Mechanism of Water and Solute Cotransport by the Sodium Glucose Cotransporter SGLT1
Sprache des Vortragstitels:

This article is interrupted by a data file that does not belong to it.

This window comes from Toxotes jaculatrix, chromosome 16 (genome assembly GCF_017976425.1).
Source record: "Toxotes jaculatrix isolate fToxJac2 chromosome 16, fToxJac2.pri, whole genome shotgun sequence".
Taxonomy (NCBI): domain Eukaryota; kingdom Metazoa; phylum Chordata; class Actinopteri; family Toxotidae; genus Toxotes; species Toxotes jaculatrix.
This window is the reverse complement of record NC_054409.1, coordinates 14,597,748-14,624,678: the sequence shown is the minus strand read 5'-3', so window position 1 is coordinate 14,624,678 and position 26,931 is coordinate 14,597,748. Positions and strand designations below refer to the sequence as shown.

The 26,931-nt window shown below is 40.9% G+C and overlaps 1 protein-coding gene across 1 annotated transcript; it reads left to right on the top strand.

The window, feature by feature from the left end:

The molecular mechanism of carrier mediated water and solute cotransport is unresolved. It has long been believed that water may be engulfed into proteinaceous cavities and thus be moved along with the solute in a fixed stoichiometric ratio from one side of the membrane to the other. Since solute and solvent flux measurements through the potassium-chloride-cotransporter or the glucose sodium cotransporter (SGLT1) in epithelial monolayers and/or reconstituted lipid bilayers did not confirm stoichiometric coupling, we tested the hypothesis that water and glucose share part of their pathway through SGLT1. To this end we reconstituted the purified SGLT1 into lipid vesicles and exposed the proteoliposomes to osmotic gradients of different origin. SGLT1 facilitates passive water flow. Its unitary water permeability pf was higher in the presence of sucrose than in the presence of glucose indicating a reflection coefficient ? of glucose smaller than one. The decrease pf was due to occlusion of the water pathway by bound glucose molecules. Mutation of the glucose binding pocket released the block. The glucose concentration at which pf dropped to 50 % of its maximal value characterizes the glucose affinity of SGLT1's inwardly open conformation. It was two orders of magnitude larger than the affinity in the outwardly open conformation, i.e. the previously reported concentration at which SGLT1 achieves half of its maximum rate. Thus glucose transport requires conformational transitions while water is channeled as long as the glucose binding site is unoccupied - explaining as to why both substrates are transported at despairingly different rates.